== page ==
Friday, June 22, 2018

Why Do You Write?

I love these group topics. They always make me think. This one is -
Why do you write or feel compelled to write even through the difficult parts?
And that’s where I am right now in my latest book.

It’s an interesting topic and can be taken a few ways. Why do I write or feel compelled to write? It’s something I’ve done all my life. When I wasn’t writing novels I wrote descriptions, plotted out stories, wrote whatever. It’s fun, it’s a challenge, and it’s what I do. Why do I feel compelled to write through the difficult parts?

I don’t give up. The options are to write through the difficult part or don’t finish the story. Can you imagine how many partially written books I’d have if I stopped whenever it got difficult? That’s one reason. The other reason to write through the difficult part is for the reader. If I don’t write through the difficult part it’s not going to be the best story I can write and the reader might feel cheated.

As I said at the beginning, that’s where I am now. I have finished my WIP but those difficult parts? I highlighted the sections in red when I was writing and skipped over them. Now I have to go back through the story and write in those red sections; describing a sharp shooter taking a shot from about two blocks away through a window; dropping in characteristics and common traits of a serial killer and fleshing out the paranormal aspects of the story. I have no choice. I have to write in all those difficult parts or the story won’t be that good.

I’m not sure if I answered the question, but I’m off to see what everyone else had to say and then back to writing through the difficult parts.

Victoria Chatham


  1. Thank you, Beverley, for allowing a peek into your writing strategies. And, you know, if there weren't difficult bits to challenge us, writing wouldn't be as fun. Too easy is boring.

  2. Thanks, Bob. and you're right about the difficult bits. They also often teach us something as we work through the challenge.

  3. Finishing the draft, then going back to 'fix' the hard bits is definitely what wouldn't work for me, but you are not the only author who vouch for that strategy. If anything, it gets the story finished. When I get stuck, I need to go back to the beginning, again and again, and again, because there is usually something that isn't working and that should be changed. That's why it takes me so long to finish a story!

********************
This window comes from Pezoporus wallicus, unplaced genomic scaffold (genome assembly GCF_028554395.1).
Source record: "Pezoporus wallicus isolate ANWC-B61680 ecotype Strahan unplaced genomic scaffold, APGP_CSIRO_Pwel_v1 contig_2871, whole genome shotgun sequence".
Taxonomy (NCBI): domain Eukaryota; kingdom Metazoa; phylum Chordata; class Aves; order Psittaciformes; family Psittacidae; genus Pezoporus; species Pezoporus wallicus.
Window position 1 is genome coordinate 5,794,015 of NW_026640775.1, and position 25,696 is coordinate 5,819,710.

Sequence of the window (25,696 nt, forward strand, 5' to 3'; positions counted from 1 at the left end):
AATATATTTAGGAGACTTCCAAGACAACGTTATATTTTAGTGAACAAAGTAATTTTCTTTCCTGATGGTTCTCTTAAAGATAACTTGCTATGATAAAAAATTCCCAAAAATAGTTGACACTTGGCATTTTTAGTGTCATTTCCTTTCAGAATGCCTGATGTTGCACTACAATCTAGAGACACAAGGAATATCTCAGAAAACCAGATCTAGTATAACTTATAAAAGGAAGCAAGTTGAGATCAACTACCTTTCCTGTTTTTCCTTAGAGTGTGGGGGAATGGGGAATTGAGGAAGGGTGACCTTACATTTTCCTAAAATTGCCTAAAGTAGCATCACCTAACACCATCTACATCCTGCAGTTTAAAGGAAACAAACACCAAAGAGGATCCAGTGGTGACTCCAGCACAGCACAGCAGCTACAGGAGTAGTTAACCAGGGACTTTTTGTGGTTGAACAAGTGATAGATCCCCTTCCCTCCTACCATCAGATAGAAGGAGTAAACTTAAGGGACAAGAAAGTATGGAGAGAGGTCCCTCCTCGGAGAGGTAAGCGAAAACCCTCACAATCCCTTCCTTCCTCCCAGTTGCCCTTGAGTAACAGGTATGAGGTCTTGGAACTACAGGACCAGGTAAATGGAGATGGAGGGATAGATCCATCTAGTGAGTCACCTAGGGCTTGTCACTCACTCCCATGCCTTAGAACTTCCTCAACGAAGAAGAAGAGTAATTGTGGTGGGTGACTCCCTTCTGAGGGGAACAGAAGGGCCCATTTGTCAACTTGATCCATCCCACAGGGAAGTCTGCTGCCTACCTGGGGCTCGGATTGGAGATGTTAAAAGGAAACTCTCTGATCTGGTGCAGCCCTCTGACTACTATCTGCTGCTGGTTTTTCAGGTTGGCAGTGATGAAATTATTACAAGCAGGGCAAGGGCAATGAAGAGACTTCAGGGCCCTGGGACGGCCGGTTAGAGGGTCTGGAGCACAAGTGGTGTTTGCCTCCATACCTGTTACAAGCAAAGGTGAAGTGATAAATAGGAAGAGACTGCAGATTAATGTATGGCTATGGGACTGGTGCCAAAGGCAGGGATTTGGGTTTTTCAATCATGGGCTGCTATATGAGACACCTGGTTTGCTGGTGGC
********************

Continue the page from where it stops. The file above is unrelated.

1. And that certainly wouldn't work for me. I'd go crazy. But every writer has their own way of working through to the finish. Thanks for dropping by.

  4. Hi Beverley, I really get this. Finish the story and then flesh out what needs attention. sometimes in finishing, you can have avoided the need for fine detail, too. win-Win. Anne Stenhouse

  5. You answered the question for you, which is very similar to what I do.

  6. I like your idea of marking a section in red, moving on and then going back to it. I've used asterisks and white space to denote an area I was having problems with. When I'm in the flow of writing, I don't want to have to stop and iron out the problems. If they won't work out as I would like, I take a break. It's a bit like hitting your head against a brick wall - it doesn't hurt when you stop.

  7. That's why I use the red - so I don't have to stop and research or figure it out. I can come back later when I'm not in the flow.

  8. I always stop and figure it out. LOL Then I'm distracted by all of the cool research. LOL In the end, it all works out, of course. Or I like to think it all works out.

  9. I can't do things your way. I have to write in a linear fashion. If I left a part blank, I'd never be able to move on ahead. Instead, if I'm stuck on something, I mull it over for as long as it takes for a solution to present itself. Sometimes it does so in an actual dream, then I leap out of bed in the morning, to rush to my laptop. Eureka! LOL.

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